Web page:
IRS Deletes References To Taxing ‘Fortnite’ & ‘Roblox’ In-Game Currencies Saving Gamers Plenty Of V-Bucks & Robux
Most users of Fortnite aren’t too concerned about this one – but their parents are definitely taking notice, though. The Internal Revenue Service took down a provision in one of their tax questions that would require anyone that purchased Fortnite or Roblox currencies, to report that on their taxes.
Can I report my Sims as dependants? https://t.co/XUiIVBOfga
— DoubleExperience🤓🤘 (@2xExperience) February 14, 2020
lol Fortnite and Roblox saved from the tax man https://t.co/pkfbVLpqDT
— Derek Guardiola (@dguardi) February 13, 2020
The website originally gave Fortnite and Roblox as examples of games that use “in-game currency.” The IRS changed their example, and chooses to only list Bitcoin as a taxable currency. The IRS website states that “Bitcoin can be digitally traded between users and can be purchased for, or exchanged into, U.S. dollars, Euros, and other real or virtual currencies,” and therefore can be taxed.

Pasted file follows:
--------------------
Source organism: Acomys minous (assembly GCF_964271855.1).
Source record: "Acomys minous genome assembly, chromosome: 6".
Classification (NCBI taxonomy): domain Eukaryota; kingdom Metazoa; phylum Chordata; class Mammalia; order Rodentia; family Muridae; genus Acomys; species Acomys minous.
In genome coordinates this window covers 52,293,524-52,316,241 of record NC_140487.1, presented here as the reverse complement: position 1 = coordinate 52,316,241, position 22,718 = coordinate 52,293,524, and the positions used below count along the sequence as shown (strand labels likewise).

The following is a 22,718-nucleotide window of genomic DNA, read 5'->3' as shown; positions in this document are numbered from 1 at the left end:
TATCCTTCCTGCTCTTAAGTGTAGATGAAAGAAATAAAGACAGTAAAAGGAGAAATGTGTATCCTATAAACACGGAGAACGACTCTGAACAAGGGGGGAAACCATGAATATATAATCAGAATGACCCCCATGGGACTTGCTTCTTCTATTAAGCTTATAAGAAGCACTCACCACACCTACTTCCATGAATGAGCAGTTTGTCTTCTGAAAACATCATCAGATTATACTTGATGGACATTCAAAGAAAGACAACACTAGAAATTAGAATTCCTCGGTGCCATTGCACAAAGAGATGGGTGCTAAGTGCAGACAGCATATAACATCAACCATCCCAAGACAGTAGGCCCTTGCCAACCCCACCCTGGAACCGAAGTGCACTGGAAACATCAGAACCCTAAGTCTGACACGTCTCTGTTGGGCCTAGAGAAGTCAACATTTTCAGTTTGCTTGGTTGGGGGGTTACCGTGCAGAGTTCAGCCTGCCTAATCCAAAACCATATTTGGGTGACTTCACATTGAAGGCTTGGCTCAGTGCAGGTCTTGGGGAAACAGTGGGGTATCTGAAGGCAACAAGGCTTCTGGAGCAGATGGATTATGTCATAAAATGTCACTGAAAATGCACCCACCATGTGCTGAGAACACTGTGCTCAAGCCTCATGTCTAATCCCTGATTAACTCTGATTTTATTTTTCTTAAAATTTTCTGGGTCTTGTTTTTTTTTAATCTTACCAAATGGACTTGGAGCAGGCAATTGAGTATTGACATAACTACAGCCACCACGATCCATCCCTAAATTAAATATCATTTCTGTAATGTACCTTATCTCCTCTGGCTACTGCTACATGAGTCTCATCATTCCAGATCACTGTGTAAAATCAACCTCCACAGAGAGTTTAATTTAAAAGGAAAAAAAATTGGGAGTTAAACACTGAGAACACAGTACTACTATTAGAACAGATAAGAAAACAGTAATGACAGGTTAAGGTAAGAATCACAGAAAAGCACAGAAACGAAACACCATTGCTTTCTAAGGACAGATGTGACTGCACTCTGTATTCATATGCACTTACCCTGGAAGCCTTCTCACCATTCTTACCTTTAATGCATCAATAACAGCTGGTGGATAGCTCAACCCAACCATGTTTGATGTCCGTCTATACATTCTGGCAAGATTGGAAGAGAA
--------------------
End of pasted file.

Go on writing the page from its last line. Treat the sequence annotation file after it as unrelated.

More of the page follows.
If V-Bucks and Robux were to be counted the same as Bitcoin, this would have required an additional 200 million users would have to potentially fill out the dreaded tax return forms. A representative from Epic Games stated “V-Bucks cannot ‘be digitally traded between users,’ nor can they be ‘exchanged into, U.S. dollars, Euros, and other real or virtual currencies.’ ”
Roblox Twitter Community? More like Roblox Tax Collection! Pay up swines!
— ❤️🥧π🥧❤️ (@PieBFB) February 13, 2020
is there an option to receive my tax return in v-bucks?
— troy (@troykind) February 10, 2020
BitCoin and blockchain Ethereum will also continue to be taxed on all IRS documents.